14. Microgrid – Major Cost Components

15. Microgrid –Value Proposition • Efficiency – Reduce fuel consumption – Supply close to demand minimize distribution losses – Combined electricity and heat generation • Reliability – Optimally manage on-site energy resources 24/7 – Power quality and reliability at the local level • Energy Security – Ensure energy supply for critical loads utilizing on-site generation – Grid independence capability • Economic Savings – Peak Shaving/Load shifting and supply management with demand response – Enables hedging against energy cost fluctuation – Reduction of cost of electricity with on-site generation and effective energy management • Sustainability – Reduction of carbon footprint by integrating cleaner fuel resources

16. Microgrid Project Lifecycle Feasibility Detailed Design & Engineering Installation & Commissioning Operate & Maintain

17. The Martin Energy Group Advantage MEG Offers :  “Significant” Experience of delivering high quality projects USA and beyond  Long Term Utility Bill Reduction  All Monitoring & Maintenance (Included)  Transparent Cost Projections  Above Average ROI with Quick Payback  Turnkey Solution - “One Stop Shop” or simple equipment manufacturer. Capital or Finance packages. MEG Smart Power provides :  Energy Efficient - Improved LEED Score  15%-60% Carbon Footprint reduction  Save Money MEG Reliable Projects :  Fully Independent and Redundant Power  Power located On-Site  Stable, Available, Low Cost Gas Fuel Supply  Not Dependent on Unreliable Power Grid  Isolated from Severe Weather Disruptions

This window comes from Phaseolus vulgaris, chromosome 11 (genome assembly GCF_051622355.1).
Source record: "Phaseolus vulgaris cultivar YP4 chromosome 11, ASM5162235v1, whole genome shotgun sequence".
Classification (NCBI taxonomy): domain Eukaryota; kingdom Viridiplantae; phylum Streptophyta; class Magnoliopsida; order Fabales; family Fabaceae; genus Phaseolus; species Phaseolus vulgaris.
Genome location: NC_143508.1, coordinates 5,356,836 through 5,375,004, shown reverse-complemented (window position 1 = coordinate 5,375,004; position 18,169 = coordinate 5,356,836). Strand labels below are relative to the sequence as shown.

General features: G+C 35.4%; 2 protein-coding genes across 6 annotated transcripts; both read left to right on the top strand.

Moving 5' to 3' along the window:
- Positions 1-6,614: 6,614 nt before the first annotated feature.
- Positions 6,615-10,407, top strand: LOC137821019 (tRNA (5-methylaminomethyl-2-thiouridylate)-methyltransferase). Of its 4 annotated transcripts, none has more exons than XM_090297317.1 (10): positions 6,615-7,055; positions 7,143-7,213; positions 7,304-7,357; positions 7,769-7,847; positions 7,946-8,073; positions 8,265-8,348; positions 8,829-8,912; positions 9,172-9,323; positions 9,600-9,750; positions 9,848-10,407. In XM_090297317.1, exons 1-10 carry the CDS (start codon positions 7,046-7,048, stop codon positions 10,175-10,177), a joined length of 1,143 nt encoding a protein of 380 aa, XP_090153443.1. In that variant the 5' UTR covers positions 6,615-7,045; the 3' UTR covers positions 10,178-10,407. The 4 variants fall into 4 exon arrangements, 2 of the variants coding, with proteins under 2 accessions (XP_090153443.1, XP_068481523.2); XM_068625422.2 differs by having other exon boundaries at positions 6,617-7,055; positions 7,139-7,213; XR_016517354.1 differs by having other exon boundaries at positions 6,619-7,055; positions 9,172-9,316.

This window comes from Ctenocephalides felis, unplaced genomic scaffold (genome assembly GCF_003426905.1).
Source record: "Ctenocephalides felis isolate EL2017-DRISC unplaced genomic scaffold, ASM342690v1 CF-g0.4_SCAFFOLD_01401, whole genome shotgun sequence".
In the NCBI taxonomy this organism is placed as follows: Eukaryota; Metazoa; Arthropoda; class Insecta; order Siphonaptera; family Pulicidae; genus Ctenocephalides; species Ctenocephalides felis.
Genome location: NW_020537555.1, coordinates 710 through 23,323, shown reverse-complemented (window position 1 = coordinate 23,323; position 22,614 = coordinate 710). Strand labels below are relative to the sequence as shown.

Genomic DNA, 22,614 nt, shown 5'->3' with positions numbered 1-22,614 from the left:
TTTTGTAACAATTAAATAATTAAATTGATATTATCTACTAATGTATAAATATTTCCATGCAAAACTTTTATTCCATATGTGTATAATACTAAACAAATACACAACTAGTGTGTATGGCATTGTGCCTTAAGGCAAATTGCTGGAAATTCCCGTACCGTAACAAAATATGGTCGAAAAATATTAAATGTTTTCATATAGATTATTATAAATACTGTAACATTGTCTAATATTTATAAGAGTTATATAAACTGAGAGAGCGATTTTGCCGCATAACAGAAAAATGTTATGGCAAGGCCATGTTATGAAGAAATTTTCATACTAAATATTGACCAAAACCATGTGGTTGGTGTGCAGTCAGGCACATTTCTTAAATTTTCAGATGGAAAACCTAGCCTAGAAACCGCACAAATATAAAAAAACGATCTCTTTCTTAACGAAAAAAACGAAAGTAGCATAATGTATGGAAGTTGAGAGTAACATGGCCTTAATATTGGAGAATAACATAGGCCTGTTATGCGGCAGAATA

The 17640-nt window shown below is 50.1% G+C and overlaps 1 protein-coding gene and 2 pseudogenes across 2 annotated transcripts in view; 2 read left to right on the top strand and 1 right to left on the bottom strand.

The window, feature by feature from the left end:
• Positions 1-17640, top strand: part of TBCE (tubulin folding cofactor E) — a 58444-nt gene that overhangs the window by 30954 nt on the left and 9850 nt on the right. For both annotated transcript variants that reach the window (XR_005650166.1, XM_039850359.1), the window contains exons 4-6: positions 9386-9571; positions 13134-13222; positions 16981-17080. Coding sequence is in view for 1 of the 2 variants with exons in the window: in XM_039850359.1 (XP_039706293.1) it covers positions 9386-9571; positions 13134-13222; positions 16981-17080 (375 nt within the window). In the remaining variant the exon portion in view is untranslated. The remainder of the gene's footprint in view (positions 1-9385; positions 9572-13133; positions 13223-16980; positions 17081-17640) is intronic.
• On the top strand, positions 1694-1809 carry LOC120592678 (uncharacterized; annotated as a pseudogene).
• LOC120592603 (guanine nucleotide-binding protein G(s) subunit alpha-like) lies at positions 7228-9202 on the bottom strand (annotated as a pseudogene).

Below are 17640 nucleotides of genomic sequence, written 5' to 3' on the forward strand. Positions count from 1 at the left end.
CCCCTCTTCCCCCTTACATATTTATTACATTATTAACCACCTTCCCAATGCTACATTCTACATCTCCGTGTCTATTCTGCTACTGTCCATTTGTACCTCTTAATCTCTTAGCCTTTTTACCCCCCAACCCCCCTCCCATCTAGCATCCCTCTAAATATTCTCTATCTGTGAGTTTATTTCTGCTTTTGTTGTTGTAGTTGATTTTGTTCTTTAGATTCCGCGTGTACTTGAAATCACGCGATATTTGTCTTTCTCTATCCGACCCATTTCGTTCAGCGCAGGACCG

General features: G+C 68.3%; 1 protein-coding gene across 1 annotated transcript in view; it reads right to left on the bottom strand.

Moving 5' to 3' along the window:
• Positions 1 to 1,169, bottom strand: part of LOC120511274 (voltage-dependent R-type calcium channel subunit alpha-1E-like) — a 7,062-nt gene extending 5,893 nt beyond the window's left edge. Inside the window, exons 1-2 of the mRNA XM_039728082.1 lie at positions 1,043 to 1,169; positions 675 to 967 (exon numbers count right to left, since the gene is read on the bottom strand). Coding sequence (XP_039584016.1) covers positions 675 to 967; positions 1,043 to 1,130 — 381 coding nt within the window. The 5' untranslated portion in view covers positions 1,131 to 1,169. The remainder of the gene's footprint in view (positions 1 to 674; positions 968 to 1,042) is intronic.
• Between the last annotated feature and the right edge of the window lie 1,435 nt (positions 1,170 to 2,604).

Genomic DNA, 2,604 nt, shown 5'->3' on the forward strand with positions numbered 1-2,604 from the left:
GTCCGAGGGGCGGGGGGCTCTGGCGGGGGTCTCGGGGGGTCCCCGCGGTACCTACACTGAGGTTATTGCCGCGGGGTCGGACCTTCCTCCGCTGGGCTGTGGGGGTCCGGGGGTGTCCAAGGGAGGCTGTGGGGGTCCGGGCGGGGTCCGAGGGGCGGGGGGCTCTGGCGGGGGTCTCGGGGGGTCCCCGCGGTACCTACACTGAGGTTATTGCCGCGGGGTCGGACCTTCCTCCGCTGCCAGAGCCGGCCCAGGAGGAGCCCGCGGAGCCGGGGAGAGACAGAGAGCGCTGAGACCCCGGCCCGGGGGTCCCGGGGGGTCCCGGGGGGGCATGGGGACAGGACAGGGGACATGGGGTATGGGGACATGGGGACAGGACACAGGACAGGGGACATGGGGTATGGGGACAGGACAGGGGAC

18. The Martin Energy Group Advantage MEG Solutions include :  400 + CHP Unit Installations  Significant Microgrid Experience  36 States / Provinces  6 Countries  200+ MW of CHP Power Installed  Multiple DG Solutions integrated into single platform O & M Contracts Remote Support Field Service Spare Parts Repairs & Overhaul

19. MEG Case Study FISHER RANCH PRODUCE . BLYTHE, CA  3.5 MW Natural Gas Generators  637 KW Solar Photo Voltaic array  4 MW Utility Scale Battery Storage  Online Power Conversion System (PCS)  160 Tons Ammonia Absorption Chiller  Smart Controls with remote operation and self healing  Island Power System – No Grid Connection Solar Battery GenerationSmartControls

20. Microgrid Future Power Summit Question time? Energy Reliability, Flexibility & Accessibility For further information Please contact : Vishnu Barran, PE C: 917-520-4066 E: [email protected] W: www.martinenergygroup.com